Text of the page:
Once you’ve verified that you own the website and are authorized this data, Google will start gathering initial data points. You can then add a sitemap to give Google a map to how to read and index your site. With these things set up, you’re ready to start acquiring and analyzing your website like a pro!
While you’re diving into the data, you’re likely going to hit some terms you don’t quite understand. Come back here and reference this handy vocab sheet to know what you’re looking at!
A query is the search term that a user typed in to Google to find your site.
Whenever your site’s URL shows up on a search result page, it counts as an impression. The user may not have clicked on the link to engage with it, but they had the potential to.
A click is when the user selects your URL from that result page, moving from the Google results pages to your site. That is a click.
Note: This doesn’t count paid Google results, meaning ads. Those will show up in Analytics.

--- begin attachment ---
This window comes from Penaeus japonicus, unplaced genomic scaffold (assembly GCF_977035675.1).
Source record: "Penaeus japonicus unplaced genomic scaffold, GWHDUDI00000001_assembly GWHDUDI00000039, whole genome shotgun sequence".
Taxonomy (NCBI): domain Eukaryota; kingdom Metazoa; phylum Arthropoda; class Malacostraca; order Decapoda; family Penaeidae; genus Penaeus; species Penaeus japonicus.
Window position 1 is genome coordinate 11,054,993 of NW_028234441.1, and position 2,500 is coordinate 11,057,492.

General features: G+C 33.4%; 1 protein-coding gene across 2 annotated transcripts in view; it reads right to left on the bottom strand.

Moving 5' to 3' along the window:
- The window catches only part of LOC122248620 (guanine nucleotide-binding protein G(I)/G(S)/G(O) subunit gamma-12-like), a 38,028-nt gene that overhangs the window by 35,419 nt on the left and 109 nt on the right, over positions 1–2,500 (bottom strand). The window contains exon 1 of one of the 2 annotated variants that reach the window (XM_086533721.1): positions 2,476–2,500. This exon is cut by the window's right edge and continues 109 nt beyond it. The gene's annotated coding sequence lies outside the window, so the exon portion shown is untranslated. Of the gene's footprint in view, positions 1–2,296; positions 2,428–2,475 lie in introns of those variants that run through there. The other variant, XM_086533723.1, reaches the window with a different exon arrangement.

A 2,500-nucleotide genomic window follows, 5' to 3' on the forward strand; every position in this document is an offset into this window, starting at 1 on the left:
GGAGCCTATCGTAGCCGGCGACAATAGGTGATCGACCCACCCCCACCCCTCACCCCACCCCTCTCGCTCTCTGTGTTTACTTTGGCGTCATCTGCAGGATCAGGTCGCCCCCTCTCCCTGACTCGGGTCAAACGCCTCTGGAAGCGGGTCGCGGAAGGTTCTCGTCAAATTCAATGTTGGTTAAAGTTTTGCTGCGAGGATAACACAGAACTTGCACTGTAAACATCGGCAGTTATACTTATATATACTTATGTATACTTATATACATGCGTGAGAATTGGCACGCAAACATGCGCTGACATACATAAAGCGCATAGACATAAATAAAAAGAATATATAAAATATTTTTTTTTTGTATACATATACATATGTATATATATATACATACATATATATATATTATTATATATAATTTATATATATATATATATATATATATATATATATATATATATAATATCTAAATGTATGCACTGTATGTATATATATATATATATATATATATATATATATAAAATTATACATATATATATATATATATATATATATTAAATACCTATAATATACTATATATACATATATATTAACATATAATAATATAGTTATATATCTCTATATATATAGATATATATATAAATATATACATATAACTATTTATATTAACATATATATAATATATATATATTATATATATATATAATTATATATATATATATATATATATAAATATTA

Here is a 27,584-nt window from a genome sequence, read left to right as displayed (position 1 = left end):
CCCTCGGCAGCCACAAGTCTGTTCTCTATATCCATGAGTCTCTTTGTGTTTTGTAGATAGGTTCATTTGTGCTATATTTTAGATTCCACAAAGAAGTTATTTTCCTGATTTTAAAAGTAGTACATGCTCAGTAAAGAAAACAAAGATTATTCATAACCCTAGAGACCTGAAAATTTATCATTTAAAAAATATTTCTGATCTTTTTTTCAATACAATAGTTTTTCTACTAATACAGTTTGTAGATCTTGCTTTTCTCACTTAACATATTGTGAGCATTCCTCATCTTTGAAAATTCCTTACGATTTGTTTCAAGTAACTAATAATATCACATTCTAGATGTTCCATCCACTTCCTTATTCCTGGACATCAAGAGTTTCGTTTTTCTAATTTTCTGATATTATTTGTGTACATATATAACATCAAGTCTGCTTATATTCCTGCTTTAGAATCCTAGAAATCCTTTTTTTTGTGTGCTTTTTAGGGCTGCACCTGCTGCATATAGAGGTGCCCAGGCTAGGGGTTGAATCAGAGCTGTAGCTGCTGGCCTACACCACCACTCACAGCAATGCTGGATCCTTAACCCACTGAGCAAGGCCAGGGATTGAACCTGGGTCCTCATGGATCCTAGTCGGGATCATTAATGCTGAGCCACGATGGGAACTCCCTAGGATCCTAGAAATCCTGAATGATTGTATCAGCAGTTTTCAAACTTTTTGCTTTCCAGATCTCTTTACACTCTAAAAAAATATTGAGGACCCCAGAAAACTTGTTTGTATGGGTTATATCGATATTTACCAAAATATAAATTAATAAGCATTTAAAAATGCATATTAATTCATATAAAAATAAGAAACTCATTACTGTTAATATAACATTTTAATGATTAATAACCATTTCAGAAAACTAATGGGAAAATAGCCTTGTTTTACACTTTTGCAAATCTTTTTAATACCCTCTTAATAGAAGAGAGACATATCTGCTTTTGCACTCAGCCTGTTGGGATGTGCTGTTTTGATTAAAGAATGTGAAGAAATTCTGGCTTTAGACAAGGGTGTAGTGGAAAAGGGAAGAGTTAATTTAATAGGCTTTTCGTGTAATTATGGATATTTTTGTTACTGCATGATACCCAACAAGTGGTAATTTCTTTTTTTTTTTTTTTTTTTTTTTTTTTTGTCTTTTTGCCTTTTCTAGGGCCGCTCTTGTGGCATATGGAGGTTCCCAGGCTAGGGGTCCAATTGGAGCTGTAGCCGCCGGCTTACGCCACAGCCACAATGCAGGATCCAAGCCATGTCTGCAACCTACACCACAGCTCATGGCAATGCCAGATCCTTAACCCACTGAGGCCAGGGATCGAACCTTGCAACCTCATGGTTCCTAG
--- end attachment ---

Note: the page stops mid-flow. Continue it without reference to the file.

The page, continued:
CTR is short for click-through rate. This is the rate at which users click onto your URLs when they show up in impressions. It’s a simple formula, we’ll make it simpler by using 100 as an example. 100 impressions and 25 clicks? The CTR would 25%
With all this you’re ready to use Google Search Console to turbocharge your site and deliver the best possible experience to your users! Having the data is the first piece of the puzzle, knowing how to interpret it to take the next steps is the second and maybe more critical one. That’s why Helix House has SEO specialists working on every account. Trained to take all the data in and synthesize it into actionable intel, our SEO team finds the opportunities that are ripe for harvest, with a bit of work and elbow grease.